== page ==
As the joint cavity increases in size, synovial lining cell layers expand through proliferation of fibroblast-like cells and recruitment of macrophage-like (type A) cells from the circulation.104 The synovial lining cells express the hyaluronan receptor, CD44, and UDPGD, the levels of which remain elevated after cavitation. This increased activity likely contributes to the high concentration of hyaluronan in joint fluids.30,105 Further synovial expansion results in the appearance of synovial villi at the end of the second month, early in the fetal period, which greatly increases the surface area available for exchange between the joint cavity and the vascular space. Cadherin-11 is an additional molecule expressed by synovial lining cells.106,107 It is essential for establishment of synovial lining architecture during development, where its expression correlates with cell migration and tissue outgrowth of the synovial lining.

The role of innervation in the developing joint is not well understood. A dense capillary network develops in the subsynovial tissue, with numerous capillary loops that penetrate into the true synovial lining layer. The human synovial microvasculature is already innervated by 8 weeks (stage 23) of gestation, around the time of joint cavitation,102 as is shown by immunoreactivity for the neuronal “housekeeping” enzymes.108 Evidence of neurotransmitter function is not found until much later, however, with the appearance of the sensory neuropeptide, substance P, at 11 weeks. The putative sympathetic neurotransmitter, neuropeptide Y, appears at 13 weeks of gestation, along with the catecholamine-synthesizing enzyme tyrosine hydroxylase. The finding that the Slit2 gene, which functions for the guidance of neuronal axons and neurons, is expressed in the mesenchyme adjacent to the AER (stages 20 to 22) and in the peripheral mesenchyme of the limb bud (stages 23 to 28) suggests that innervation is an integral part of synovial joint development.109

Development of Nonarticular Joints

In contrast to articular joints, the temporomandibular joint develops slowly, with cavitation at a crown-rump length of 57 to 75 mm (i.e., well into the fetal stage).110 This slow development may occur because this joint develops in the absence of a continuous blastema and involves the insertion between bone ends of a fibrocartilaginous disk that arises from muscular and mesenchymal derivatives of the first pharyngeal arch.

The development of other types of joints, such as synarthroses, is similar to that of diarthrodial joints, except that cavitation does not occur and synovial mesenchyme is not formed. In these respects, synarthroses and amphiarthroses resemble the “fused” peripheral joints induced by paralyzing chicken embryos,111 and they may develop as they do because there is relatively little motion during their formation.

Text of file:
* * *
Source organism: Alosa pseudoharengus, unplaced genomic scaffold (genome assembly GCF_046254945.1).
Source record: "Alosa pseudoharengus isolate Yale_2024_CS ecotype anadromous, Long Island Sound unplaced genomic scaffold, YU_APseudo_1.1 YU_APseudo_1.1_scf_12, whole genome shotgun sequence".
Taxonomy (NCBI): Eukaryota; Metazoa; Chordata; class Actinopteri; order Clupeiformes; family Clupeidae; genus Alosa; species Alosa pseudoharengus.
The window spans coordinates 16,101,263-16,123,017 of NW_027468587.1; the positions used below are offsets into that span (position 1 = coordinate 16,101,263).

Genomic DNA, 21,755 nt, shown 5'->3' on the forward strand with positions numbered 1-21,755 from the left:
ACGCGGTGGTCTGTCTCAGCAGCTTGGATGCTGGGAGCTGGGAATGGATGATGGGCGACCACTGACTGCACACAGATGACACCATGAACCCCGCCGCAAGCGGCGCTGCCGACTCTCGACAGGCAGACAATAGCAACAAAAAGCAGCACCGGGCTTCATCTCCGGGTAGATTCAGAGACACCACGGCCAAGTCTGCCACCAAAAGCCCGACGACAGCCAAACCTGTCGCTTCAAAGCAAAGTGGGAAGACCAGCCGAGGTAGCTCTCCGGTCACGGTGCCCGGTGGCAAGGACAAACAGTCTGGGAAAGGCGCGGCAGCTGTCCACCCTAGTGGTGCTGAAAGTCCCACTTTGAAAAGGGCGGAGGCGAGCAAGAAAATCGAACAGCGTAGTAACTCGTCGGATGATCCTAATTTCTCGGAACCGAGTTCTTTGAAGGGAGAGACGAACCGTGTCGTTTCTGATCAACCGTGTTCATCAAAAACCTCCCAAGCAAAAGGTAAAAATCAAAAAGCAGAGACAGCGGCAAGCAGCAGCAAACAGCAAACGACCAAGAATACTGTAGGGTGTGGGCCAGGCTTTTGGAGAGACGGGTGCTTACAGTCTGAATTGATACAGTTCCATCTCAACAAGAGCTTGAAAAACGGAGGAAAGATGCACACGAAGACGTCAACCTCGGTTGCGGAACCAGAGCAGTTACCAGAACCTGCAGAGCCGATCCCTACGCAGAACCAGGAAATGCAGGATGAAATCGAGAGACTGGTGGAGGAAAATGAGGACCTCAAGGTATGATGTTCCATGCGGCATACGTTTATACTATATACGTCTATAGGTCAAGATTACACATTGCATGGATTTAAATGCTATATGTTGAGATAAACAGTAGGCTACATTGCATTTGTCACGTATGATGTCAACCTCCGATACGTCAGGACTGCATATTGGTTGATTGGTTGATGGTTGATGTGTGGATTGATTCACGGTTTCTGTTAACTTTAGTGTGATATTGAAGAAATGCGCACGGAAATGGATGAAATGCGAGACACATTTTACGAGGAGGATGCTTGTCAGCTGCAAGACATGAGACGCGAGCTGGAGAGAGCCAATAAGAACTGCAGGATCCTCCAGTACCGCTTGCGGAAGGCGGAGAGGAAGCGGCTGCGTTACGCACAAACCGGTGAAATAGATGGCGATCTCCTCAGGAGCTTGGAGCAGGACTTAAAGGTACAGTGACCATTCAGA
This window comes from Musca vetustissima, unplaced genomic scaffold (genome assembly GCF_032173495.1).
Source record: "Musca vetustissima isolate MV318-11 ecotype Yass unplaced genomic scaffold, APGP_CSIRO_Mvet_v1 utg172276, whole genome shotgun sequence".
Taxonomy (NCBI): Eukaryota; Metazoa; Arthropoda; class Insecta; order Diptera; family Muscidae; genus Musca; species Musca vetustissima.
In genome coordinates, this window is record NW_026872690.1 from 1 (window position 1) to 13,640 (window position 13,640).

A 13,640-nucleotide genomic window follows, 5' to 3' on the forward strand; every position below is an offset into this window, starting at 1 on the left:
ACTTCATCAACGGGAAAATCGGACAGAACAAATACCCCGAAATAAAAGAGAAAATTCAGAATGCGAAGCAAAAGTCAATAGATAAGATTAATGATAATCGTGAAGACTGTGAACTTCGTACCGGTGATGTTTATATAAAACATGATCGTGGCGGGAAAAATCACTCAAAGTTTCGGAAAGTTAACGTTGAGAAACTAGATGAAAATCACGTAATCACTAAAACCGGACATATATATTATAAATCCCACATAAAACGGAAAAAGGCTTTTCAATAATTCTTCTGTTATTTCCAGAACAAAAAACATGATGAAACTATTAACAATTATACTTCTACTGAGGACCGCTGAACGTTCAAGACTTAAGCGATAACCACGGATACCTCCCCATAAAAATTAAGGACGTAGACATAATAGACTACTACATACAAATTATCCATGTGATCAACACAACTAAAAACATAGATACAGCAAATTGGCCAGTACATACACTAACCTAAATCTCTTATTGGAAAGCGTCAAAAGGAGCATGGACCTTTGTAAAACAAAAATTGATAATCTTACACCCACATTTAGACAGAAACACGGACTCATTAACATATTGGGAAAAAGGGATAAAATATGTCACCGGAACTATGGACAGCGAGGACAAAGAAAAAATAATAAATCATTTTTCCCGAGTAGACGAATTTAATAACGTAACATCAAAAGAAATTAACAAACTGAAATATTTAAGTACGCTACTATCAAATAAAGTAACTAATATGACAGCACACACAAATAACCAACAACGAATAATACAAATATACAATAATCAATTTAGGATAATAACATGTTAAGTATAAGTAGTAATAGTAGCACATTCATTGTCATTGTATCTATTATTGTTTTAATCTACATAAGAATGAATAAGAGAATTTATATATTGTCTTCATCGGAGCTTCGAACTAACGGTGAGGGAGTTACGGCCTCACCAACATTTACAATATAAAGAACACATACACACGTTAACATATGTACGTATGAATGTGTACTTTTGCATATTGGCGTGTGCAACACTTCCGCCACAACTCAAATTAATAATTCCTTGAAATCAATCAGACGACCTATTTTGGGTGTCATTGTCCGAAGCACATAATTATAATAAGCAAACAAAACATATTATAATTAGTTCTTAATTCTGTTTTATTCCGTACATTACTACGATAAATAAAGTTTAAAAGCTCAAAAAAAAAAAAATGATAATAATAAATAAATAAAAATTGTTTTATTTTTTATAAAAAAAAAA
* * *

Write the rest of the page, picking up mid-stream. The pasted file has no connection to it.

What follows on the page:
Human vertebrae and intervertebral disks develop as units, each derived from a homogeneous blastema arising from a somite. Each embryonic intervertebral disk serves as a rostral and caudal chondrogenic zone for the two adjacent evolving vertebral bodies. The periphery of the embryonic “disk” is replaced by the annulus fibrosus.112 The intervertebral disk bears many similarities to the joint; the annulus is the joint capsule, the nucleus pulposus is the joint cavity, and the vertebral end plates are the cartilage-covered bone ends composing the articulation. The proteoglycans and collagens expressed during development of the intervertebral disk have been mapped and reflect the complex structure-function relationships that allow flexibility and resistance to compression in the spine.113116

Development of Articular Cartilage

In the vertebrate skeleton, cartilage is the product of cells from three distinct embryonic lineages. Craniofacial cartilage is formed from cranial neural crest cells, the cartilage of the axial skeleton (intervertebral disks, ribs, and sternum) forms from paraxial mesoderm (somites), and the articular cartilage of the limbs is derived from the lateral plate mesoderm.2 In the developing limb bud, mesenchymal condensations, followed by chondrocyte differentiation and maturation, occur in digital zones, whereas undifferentiated mesenchymal cells in the interdigital web zones undergo cell death.117 Embryonic cartilage is destined for one of several fates: It can remain as permanent cartilage, as on the articular surfaces of bones, or it can provide a template for the formation of bones by endochondral ossification. During development, chondrocyte maturation expands from the central site of the original condensation, which forms the cartilage anlage resembling the shape of the future bone, toward the ends of the forming bones. During joint cavitation, the peripheral interzone is absorbed into each adjacent cartilaginous zone, evolving into the articular surface. The articular surface is destined to become a specialized cartilaginous structure that does not normally undergo vascularization and ossification.

More recent evidence indicates that postnatal maturation of the articular cartilage involves an appositional growth mechanism originating from progenitor cells at the articular surface, rather than by an interstitial mechanism.114 The chondrocytes of mature articular cartilage are terminally differentiated cells that are capable of expressing cartilage-specific matrix molecules, such as type II collagen and aggrecan (see following section).19,21,24 Through the processes described previously, the articular joint spaces are developed and are lined on all surfaces by cartilage or by synovial lining cells. These two different tissues merge at the enthesis, the region at the periphery of the joint where the cartilage melds into bone, and where ligaments and the capsule are attached.118 In the postnatal growth plate, differentiation of the perichondrium also is linked to differentiation of the chondrocytes in the epiphysis to form the different zones of the growth plate, contributing to longitudinal bone growth.28,77